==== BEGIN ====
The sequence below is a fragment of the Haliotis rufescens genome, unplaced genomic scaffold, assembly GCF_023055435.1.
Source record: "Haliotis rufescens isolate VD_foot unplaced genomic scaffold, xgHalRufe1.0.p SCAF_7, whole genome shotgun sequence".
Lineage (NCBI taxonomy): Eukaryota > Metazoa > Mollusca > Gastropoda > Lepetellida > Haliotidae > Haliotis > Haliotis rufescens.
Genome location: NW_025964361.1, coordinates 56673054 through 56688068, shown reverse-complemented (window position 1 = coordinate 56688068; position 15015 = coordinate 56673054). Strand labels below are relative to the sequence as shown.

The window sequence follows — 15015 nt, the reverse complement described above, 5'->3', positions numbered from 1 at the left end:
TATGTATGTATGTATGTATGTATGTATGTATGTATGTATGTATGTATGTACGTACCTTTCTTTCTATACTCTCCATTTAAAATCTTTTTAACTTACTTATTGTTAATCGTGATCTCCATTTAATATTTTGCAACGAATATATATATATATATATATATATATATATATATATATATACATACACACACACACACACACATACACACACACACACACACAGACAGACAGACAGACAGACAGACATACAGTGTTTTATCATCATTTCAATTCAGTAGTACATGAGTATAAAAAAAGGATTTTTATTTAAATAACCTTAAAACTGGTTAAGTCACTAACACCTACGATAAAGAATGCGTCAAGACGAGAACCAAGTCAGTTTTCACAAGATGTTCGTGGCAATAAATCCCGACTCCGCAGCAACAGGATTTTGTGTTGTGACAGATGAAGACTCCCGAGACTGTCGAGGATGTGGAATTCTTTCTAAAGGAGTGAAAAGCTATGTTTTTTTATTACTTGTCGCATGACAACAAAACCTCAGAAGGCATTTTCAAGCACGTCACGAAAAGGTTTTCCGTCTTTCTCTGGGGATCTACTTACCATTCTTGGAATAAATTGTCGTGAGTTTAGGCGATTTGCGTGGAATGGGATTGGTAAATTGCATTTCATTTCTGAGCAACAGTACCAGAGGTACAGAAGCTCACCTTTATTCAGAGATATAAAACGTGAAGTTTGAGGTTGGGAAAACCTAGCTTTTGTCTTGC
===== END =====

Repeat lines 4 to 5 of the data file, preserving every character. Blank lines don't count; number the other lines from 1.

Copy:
Genome location: NW_025964361.1, coordinates 56673054 through 56688068, shown reverse-complemented (window position 1 = coordinate 56688068; position 15015 = coordinate 56673054). Strand labels below are relative to the sequence as shown.

The window sequence follows — 15015 nt, the reverse complement described above, 5'->3', positions numbered from 1 at the left end: